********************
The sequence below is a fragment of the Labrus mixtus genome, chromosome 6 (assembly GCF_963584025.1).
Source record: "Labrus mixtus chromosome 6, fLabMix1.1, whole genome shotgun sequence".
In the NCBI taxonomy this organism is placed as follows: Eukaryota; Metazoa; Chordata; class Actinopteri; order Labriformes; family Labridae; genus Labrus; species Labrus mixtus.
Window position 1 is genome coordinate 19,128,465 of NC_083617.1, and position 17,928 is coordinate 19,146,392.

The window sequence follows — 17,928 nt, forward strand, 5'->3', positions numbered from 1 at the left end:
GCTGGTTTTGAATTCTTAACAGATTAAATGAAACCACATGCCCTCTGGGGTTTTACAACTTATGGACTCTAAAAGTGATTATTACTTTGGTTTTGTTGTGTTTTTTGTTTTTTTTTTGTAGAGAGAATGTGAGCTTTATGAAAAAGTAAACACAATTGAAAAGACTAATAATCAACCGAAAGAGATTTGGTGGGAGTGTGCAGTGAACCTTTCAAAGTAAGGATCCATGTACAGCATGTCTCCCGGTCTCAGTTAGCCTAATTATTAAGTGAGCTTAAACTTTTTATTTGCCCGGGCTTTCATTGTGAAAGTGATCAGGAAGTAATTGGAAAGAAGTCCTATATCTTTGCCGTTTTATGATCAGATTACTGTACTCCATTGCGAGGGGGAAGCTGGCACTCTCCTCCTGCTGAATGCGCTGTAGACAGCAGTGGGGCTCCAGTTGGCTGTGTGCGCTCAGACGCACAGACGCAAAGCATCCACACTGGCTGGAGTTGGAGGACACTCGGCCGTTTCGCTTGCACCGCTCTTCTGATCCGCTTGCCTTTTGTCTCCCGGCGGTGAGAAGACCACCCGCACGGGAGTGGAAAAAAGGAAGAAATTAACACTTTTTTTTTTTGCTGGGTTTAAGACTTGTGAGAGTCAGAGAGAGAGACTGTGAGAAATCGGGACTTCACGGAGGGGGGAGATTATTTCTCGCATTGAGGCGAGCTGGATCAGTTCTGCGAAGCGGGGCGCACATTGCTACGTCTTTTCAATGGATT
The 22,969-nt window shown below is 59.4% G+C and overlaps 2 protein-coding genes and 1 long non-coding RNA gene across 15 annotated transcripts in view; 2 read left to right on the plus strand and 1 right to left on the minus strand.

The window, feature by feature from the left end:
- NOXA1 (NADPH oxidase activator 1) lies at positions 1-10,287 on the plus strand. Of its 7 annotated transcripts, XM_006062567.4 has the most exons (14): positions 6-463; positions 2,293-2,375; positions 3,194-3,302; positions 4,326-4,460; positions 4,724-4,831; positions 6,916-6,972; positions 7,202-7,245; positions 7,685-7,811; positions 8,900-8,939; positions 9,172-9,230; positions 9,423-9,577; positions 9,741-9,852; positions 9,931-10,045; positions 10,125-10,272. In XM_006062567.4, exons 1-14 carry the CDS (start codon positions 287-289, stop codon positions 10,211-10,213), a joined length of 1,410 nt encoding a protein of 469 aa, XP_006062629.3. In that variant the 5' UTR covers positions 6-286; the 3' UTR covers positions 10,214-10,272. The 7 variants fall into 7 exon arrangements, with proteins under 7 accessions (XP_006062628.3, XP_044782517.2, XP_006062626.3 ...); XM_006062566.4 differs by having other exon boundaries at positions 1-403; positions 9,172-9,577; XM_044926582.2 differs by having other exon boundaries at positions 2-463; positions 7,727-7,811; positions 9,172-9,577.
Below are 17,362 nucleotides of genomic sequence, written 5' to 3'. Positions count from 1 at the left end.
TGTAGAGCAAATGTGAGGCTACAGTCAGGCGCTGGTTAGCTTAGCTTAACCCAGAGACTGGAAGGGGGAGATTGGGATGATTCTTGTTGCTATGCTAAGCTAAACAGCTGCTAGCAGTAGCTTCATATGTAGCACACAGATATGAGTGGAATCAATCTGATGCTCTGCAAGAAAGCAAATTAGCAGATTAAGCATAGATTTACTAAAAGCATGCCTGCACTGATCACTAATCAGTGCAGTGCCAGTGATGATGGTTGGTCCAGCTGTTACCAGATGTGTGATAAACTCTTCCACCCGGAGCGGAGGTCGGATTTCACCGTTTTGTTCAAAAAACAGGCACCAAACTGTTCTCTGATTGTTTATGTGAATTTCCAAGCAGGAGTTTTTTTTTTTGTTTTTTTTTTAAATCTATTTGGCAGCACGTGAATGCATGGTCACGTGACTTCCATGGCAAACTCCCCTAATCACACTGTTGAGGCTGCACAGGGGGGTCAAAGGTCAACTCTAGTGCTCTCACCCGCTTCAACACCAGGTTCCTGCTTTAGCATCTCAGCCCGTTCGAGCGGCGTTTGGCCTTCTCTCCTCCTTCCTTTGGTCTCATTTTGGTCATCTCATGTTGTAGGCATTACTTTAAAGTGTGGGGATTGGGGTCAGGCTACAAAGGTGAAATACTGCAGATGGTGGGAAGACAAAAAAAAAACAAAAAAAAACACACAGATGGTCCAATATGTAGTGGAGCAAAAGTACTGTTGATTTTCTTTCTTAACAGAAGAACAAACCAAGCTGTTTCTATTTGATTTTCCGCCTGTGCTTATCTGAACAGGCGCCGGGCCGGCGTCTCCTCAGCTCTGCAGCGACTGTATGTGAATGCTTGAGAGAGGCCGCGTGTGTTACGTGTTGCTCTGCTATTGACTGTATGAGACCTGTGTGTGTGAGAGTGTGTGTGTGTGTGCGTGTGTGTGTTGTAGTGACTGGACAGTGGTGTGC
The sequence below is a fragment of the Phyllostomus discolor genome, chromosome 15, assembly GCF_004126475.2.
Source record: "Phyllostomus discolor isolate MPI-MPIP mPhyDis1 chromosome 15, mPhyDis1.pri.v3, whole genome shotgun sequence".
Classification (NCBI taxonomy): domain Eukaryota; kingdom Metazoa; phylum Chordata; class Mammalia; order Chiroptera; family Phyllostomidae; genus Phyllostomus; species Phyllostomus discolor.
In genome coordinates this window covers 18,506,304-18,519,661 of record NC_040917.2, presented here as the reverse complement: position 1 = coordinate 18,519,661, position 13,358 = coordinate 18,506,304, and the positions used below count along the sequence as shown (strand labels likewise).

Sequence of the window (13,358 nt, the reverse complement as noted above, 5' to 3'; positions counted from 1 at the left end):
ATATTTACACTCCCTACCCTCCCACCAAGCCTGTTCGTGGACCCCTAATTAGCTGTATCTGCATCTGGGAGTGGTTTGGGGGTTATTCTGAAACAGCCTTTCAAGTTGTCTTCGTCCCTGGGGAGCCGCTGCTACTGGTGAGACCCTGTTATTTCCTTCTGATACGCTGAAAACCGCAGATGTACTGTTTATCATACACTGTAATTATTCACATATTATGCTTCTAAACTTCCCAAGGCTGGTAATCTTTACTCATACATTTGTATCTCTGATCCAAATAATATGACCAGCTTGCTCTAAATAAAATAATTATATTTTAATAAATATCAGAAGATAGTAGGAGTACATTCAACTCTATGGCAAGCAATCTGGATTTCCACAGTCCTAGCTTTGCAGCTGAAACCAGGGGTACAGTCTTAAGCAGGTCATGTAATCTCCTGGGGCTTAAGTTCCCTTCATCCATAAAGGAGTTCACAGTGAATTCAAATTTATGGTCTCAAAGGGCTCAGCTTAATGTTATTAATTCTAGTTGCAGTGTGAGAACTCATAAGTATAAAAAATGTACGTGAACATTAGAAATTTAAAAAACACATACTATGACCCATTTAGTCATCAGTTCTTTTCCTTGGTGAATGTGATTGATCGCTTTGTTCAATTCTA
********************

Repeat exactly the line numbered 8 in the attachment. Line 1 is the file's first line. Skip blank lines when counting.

The window, feature by feature from the left end: